I never said anything about immersion problems with HE-500s, heck they might very well be better for immersion in some games than HE-400s; all I'm saying is the relative differences in voicing between these two cans means they work differently for different ears and different games. popcorn.gif

 

That's a fair point. It's why I think it best to buy headphones based on how you want them to work with music rather than movies/games as if it does the former well it'll be fine with the latter. At least, that has been my experience. My Denon AH-D2000's did a great job which was bested by my Heir Audio 4.A's and HE-500's. Can't tell which is better out of the last two but I find them to be relatively similar so that might be why.

post #395 of 846

While I am currently eyeing the He-400, I was also interested in the DT-990 600 ohm. Here's the problem: I would like to try out the DT990, and the only way to do that would be buying it at a store with a return policy ans trying both the HE-400 and DT-990 at home. However, I would have to buy a tube amp to really judge the DT990, since that's what I'll be using if I end up buying it. If I buy an amp, however, I probably won't be able to return it, and I would have bought an expensive setup for nothing if I end up preferring the HE-400. To sum it up, there is a chance I won't be able to compare these.

 

This is what I did: I grabbed an ath-m50 and used an EQ app in my iphone to copy the frequency response of each one, so I could get an idea of what each one sounded like. I compared the two while listening to rock and metal, end I ended up preferring the DT990's frequency response over the HE-400's.  The graphs weren't exactly like the HE-400's/DT990's frequency responses, and I was using an M50 which is a lot worst and is closed, so this is kind of an unfair way to judge both. Just in case I can't try both of them out, is it safer to go for the DT990 since I preferred it's frequency response?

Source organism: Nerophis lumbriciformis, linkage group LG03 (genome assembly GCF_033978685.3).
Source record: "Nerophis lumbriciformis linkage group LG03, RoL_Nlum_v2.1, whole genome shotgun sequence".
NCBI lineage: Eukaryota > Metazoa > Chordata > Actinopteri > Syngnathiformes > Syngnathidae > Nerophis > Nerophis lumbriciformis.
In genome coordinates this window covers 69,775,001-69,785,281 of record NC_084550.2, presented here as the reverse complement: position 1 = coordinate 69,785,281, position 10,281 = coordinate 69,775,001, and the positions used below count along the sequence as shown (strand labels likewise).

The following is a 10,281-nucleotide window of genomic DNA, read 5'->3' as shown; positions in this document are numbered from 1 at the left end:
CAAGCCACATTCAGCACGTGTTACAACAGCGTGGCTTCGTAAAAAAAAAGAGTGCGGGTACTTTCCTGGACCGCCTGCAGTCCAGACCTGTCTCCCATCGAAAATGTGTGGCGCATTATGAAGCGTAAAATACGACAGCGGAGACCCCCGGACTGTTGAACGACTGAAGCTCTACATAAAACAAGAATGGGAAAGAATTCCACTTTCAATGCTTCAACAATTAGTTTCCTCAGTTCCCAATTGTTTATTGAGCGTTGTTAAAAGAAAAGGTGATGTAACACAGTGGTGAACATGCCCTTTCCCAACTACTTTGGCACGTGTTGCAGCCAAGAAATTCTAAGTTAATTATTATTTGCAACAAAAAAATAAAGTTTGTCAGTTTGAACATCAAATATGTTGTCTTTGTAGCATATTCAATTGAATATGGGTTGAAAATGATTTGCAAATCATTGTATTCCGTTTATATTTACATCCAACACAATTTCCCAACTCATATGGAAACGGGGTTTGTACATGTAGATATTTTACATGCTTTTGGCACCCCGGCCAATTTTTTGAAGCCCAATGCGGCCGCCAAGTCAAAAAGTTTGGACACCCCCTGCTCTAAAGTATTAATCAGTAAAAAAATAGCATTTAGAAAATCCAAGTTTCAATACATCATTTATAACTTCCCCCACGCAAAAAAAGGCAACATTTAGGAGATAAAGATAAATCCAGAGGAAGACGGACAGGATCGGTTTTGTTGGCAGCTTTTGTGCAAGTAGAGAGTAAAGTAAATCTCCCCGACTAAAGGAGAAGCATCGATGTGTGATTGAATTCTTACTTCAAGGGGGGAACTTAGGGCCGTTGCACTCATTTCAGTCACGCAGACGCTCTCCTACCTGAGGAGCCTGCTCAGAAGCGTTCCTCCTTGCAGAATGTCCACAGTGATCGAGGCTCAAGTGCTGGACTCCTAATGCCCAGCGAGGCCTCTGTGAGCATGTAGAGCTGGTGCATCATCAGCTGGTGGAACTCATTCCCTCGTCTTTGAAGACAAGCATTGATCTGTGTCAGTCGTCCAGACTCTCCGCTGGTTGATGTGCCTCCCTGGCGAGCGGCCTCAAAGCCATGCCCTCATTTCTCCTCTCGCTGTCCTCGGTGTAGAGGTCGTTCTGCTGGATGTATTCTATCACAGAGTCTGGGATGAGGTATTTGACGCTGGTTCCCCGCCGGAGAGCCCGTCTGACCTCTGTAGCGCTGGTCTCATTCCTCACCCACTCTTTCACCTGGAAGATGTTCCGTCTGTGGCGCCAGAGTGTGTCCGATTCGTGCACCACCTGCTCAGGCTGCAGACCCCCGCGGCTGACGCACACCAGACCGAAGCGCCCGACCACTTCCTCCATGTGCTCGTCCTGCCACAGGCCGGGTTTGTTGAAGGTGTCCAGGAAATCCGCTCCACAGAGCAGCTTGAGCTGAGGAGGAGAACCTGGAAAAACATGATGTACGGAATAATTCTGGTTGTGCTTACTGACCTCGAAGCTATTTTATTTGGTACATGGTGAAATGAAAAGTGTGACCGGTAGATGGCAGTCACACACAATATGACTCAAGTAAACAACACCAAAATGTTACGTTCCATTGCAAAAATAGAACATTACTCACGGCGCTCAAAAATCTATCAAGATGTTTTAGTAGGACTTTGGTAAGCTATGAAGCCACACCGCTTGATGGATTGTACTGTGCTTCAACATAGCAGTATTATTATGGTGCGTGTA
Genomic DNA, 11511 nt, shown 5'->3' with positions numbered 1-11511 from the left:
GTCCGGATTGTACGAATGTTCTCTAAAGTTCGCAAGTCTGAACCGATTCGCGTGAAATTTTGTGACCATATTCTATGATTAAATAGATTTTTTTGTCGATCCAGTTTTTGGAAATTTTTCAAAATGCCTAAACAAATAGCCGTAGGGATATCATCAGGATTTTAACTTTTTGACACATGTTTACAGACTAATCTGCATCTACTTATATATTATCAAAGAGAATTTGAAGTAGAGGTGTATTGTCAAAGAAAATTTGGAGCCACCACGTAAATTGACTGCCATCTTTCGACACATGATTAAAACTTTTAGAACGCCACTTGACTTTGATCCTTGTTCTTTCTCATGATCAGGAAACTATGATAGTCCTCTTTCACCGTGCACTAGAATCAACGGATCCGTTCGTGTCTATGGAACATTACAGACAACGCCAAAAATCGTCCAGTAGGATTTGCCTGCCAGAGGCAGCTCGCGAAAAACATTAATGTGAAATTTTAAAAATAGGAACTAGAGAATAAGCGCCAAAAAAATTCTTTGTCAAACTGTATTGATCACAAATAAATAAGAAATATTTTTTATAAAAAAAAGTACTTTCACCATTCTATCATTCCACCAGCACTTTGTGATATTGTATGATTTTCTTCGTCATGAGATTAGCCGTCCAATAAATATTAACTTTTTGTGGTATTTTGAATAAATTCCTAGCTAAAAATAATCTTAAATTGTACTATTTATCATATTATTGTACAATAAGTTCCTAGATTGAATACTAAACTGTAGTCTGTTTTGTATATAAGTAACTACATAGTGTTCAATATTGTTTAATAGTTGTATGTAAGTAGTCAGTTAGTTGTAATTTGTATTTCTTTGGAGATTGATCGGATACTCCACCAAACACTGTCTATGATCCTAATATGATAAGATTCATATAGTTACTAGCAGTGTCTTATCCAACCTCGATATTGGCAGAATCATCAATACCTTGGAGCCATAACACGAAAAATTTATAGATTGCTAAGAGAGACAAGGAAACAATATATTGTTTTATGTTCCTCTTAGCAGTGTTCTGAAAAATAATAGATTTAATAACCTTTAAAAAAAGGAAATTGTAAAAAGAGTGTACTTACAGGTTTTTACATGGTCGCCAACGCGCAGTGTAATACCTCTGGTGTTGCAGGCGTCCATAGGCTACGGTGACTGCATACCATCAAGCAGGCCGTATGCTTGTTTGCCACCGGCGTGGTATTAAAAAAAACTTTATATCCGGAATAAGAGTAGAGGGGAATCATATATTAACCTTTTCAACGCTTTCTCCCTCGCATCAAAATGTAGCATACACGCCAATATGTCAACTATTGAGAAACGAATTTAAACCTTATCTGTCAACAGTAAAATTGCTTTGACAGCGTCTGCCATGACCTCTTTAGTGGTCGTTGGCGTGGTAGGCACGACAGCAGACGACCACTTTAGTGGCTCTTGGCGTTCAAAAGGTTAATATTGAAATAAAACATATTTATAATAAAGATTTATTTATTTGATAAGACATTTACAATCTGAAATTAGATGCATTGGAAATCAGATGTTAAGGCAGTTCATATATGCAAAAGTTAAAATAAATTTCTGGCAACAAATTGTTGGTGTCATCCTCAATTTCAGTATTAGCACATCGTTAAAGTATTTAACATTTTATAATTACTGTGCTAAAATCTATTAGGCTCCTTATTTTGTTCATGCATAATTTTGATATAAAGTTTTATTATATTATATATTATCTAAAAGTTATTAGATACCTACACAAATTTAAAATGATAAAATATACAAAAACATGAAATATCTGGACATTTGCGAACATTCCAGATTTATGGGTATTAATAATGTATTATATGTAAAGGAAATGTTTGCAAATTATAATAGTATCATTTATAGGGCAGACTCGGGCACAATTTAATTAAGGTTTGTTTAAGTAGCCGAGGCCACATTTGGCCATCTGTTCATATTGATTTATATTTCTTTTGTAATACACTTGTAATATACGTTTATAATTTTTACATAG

btw, I copied the grado's frequency response as well, and I thought it sounded awful, even for rock/metal.

 

EDIT: I own a fiio E11, so is it a better idea to buy the DT990 32 ohm instead of the 600 ohm, and compare it with the HE-400 using the Fiio e11? I heard the different ohm models aren't that different so this should be a better idea.


Edited by daniel521 - 10/29/12 at 1:20pm
post #396 of 846
Quote:
Originally Posted by daniel521 View Post

While I am currently eyeing the He-400, I was also interested in the DT-990 600 ohm. Here's the problem: I would like to try out the DT990, and the only way to do that would be buying it at a store with a return policy ans trying both the HE-400 and DT-990 at home. However, I would have to buy a tube amp to really judge the DT990, since that's what I'll be using if I end up buying it. If I buy an amp, however, I probably won't be able to return it, and I would have bought an expensive setup for nothing if I end up preferring the HE-400. To sum it up, there is a chance I won't be able to compare these.